How's Life in the Digital Age?

Opportunities and Risks of the Digital Transformation for People's Well-being

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This report documents how the ongoing digital transformation is affecting people’s lives across the 11 key dimensions that make up the How’s Life? Well-being Framework (Income and wealth, Jobs and earnings, Housing, Health status, Education and skills, Work-life balance, Civic engagement and governance, Social connections, Environmental quality, Personal security, and Subjective well-being). A summary of existing studies highlights 39 key impacts of the digital transformation on people’s well-being. The review shows that these impacts can be positive as digital technologies expand the boundaries of information availability and enhance human productivity, but can also imply risks for people’s well-being, ranging from cyber-bullying to the emergence of disinformation or cyber-hacking. In sum, making digitalisation work for people’s well-being would require building equal digital opportunities, widespread digital literacy and strong digital security. Continued research and efforts in improving statistical frameworks will be needed to expand our knowledge on the many topics covered in this report.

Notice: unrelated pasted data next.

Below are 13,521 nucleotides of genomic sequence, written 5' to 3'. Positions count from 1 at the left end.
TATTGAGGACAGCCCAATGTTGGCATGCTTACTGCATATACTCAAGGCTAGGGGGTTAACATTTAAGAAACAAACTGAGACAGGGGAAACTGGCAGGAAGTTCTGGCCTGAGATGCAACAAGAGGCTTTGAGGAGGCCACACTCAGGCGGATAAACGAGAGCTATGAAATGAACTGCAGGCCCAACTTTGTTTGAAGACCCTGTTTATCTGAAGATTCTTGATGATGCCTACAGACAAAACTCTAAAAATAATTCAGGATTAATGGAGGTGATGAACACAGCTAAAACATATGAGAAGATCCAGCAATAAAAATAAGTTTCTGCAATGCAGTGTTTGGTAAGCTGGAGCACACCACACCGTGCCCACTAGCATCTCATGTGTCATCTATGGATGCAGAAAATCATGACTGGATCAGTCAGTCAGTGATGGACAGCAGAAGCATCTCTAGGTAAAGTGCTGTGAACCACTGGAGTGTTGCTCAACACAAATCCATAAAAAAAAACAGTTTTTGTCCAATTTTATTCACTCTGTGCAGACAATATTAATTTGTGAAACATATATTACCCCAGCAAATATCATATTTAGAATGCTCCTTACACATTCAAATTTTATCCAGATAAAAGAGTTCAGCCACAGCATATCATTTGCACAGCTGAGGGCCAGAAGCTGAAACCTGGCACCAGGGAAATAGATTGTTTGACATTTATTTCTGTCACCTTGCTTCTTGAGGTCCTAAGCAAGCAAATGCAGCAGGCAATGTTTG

How's life in the digital age in Switzerland?

Compared to other OECD countries, people in Switzerland report high benefits from the digital transformation thanks to widespread use of a variety of online activities. In many domains, Switzerland boasts high shares of people engaging in online activities, such as in purchasing goods and services online, expressing political opinions and the use of e-government services. Internet access (93.1%) and use (94.5%) levels are indeed among the highest in OECD and are combined with a relatively low degree of inequality of uses within the population. By contrast, the use of online education services stands below the OECD average, as is the case for online social networking. Due to the relatively low share of people with computer-based jobs, the negative impacts of job stress and worries about work when not working are limited. The share of children reporting having been cyberbullied is below the OECD average, as is the share of extreme Internet users among children. The digital transformation is associated with the generation of E-waste, which, at 23.6kg per inhabitant, stands above the OECD average.



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